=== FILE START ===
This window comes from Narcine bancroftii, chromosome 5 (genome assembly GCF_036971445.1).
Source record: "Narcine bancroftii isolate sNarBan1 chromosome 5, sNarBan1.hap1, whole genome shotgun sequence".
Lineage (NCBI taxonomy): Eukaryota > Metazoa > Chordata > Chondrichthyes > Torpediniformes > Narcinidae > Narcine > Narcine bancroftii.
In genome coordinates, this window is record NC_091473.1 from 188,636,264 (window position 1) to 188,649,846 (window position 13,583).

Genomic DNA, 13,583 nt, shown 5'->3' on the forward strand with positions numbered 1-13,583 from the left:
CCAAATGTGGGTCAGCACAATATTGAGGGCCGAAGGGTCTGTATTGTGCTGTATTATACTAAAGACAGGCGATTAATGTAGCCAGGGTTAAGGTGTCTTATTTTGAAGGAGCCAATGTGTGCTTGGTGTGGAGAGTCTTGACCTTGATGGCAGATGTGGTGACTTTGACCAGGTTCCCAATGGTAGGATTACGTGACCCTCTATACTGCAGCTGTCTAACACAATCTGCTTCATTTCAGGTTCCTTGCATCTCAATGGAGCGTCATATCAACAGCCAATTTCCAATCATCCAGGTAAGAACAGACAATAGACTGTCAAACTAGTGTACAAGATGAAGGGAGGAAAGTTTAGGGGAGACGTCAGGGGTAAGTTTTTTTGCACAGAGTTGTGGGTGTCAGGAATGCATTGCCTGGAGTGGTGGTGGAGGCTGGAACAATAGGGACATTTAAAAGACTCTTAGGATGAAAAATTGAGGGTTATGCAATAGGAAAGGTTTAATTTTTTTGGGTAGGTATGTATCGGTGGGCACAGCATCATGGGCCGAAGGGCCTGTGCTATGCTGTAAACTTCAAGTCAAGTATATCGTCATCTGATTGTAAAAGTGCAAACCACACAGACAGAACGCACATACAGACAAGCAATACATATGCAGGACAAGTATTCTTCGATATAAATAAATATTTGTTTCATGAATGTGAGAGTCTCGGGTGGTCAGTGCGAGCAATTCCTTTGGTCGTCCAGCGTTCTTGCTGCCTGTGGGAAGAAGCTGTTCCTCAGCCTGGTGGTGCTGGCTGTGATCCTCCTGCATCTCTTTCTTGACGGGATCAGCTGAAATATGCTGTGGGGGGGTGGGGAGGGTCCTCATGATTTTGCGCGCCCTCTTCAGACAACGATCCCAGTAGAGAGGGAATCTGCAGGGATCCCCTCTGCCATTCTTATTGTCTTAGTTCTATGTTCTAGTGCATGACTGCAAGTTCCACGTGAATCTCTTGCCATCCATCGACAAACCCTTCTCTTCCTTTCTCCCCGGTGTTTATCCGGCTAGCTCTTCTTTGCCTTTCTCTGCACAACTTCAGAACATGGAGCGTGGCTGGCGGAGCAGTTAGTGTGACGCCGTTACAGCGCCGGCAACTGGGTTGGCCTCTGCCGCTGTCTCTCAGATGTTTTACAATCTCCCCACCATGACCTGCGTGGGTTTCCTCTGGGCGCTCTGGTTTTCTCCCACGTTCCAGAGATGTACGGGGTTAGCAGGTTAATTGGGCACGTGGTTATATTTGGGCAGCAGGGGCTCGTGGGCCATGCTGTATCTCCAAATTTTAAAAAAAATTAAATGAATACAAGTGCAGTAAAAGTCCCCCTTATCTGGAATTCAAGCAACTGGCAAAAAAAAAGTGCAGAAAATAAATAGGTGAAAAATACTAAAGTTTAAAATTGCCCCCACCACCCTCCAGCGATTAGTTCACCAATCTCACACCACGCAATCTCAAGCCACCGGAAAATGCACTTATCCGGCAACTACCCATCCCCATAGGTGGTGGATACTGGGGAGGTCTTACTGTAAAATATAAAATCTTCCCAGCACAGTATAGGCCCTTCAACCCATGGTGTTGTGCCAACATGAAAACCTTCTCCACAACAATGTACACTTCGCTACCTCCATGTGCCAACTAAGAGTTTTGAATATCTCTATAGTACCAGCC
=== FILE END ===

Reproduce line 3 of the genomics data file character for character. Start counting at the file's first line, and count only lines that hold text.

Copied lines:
Lineage (NCBI taxonomy): Eukaryota > Metazoa > Chordata > Chondrichthyes > Torpediniformes > Narcinidae > Narcine > Narcine bancroftii.